• Learners can choose at what level they want to learn: Foundational, Intermediate, or Advanced
  • Learners only need an email address to begin using the AWS Management Console. 
  • An Explore option on the homepage features supplementary content, such as new courses, Twitch videos, blogs, and white papers.
  • Learners will be able to access a job board for AWS Educate learners

What are AWS Educate Badges?

One of my favorite features that I encourage my learners to utilize to start building their professional profile today is the badge opportunities. AWS Educate badges are not a new concept for the platform. They had them when it was exclusive for high schools and colleges, and I had many students who were motivated to go beyond the assignment simply because they wanted to collect the badges. This was when the Pokemon “gotta catch them all” game was popular, and they compared it to the same motivation. 

In 2022, when AWS Educate became offered as a public learning resource and not limited to targeted demographics of 14 – 24, the platform adopted a new look – which is what we see today. With the new look have come new badges to showcase. 

AWS Educate has seven different courses that, after successful completion, will award the learner with a badge to share this accomplishment on platforms like LinkedIn or with your current employer as evidence that you are focused and investing in your own education to grow in your career. 

The labs and badges available are diverse and include the following:

  • Getting Started with Databases
  • Getting Started with Cloud Operations
  • Getting Started with Networking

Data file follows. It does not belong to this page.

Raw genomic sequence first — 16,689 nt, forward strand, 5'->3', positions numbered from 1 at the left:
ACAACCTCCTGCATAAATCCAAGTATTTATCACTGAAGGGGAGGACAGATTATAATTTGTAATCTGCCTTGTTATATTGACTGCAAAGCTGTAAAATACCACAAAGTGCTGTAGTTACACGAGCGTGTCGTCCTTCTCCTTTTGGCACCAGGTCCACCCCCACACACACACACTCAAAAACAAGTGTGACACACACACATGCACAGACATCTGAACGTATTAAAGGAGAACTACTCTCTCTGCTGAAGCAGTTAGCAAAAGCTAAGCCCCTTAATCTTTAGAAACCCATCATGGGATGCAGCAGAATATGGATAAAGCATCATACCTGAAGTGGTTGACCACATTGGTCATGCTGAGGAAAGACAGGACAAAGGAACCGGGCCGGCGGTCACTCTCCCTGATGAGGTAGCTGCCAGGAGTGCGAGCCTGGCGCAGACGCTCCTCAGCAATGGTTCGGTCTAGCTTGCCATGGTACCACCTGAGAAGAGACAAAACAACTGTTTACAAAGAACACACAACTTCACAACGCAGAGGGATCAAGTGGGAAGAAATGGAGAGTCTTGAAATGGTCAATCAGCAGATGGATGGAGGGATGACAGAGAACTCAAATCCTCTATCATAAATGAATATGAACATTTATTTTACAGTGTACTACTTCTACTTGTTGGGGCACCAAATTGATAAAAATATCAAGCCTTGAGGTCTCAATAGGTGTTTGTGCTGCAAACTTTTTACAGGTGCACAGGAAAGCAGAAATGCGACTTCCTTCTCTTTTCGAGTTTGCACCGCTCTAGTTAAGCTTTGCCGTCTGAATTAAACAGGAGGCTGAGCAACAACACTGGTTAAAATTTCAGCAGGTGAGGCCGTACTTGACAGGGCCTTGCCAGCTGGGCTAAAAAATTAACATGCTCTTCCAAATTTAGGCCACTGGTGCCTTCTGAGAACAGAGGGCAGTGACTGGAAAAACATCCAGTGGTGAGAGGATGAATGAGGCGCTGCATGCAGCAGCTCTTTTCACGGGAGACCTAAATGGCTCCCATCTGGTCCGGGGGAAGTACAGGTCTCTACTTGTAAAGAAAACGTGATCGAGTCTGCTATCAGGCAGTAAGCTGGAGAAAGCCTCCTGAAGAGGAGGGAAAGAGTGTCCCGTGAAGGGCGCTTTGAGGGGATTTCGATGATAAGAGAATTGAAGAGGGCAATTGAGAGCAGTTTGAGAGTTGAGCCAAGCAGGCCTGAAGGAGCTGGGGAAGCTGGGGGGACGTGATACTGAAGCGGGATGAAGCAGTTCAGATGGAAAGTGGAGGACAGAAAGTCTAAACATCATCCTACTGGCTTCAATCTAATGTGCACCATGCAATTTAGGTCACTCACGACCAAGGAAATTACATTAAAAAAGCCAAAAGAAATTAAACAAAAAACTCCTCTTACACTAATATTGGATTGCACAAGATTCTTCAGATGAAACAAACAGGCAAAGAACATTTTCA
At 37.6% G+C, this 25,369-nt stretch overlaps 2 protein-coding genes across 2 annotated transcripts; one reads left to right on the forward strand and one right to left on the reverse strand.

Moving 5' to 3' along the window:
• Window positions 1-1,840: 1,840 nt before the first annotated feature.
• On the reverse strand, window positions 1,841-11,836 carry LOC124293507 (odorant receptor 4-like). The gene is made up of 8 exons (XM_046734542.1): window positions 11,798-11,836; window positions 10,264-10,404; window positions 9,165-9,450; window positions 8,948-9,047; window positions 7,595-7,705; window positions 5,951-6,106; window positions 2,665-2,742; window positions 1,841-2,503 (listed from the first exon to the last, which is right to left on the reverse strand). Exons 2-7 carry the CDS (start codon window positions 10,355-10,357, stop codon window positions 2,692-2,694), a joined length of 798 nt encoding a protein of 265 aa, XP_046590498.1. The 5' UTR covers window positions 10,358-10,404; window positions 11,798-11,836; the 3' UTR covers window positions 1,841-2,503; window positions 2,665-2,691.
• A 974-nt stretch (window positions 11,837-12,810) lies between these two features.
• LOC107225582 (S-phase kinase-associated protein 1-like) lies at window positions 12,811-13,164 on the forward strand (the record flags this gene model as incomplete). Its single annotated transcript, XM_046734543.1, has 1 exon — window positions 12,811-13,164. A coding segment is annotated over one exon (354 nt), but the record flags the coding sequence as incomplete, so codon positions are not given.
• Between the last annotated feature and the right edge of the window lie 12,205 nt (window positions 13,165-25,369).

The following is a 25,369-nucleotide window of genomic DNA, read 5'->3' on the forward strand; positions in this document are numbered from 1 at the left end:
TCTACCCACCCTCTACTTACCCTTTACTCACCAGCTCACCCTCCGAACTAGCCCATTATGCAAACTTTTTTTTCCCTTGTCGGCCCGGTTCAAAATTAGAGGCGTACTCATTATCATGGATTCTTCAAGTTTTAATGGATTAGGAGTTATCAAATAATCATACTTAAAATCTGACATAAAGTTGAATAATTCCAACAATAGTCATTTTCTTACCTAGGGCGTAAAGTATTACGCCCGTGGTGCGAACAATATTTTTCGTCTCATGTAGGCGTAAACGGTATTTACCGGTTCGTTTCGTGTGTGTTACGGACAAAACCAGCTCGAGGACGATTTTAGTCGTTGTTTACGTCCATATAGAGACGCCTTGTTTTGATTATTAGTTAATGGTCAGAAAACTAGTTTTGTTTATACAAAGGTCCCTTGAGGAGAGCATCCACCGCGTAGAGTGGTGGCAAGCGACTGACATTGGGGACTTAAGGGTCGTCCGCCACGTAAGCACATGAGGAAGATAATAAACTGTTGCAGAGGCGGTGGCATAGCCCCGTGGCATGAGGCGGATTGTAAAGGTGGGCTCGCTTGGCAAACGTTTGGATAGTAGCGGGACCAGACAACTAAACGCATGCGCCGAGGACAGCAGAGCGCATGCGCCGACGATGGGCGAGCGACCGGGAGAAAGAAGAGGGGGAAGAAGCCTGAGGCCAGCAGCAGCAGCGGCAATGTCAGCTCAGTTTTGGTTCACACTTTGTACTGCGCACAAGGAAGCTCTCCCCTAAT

• Getting Started with Compute
  • Getting Started with Storage
    • AWS DeepRacer Primer
  • Introduction to Cloud 101

You can see from the above list that the fundamentals of AWS cloud computing (Databases, Networking, Compute, and Storage) are provided. These are also specific lesson modules in AWS Academy’s Cloud Foundations course to prepare learners for their AWS Cloud Practitioner certification. To provide a more well-rounded educational experience and additional learning opportunities, I assign these labs to complete and encourage them to share their badges on their social media platforms (specifically LinkedIn and Twitter) and, if appropriate, provide a copy of the badge verification to their human resources departments and supervisor. 

While the ultimate goal is to prepare and earn their AWS Cloud Practitioner certification, smaller achievements along the way can help continue to motivate the learner to continue on their journey. Motivation tactics such as these badges can help propel the learners to continue on their journey as things get more challenging (because they do) when learning about the AWeSome world of AWS. 


Tasha Penwell is an AWS Educator and a Certified Solutions Architect. She is also a subject matter expert (SME) in web development, cloud security, and cloud computing. As a speaker, she talks about AWS education and AR technologies.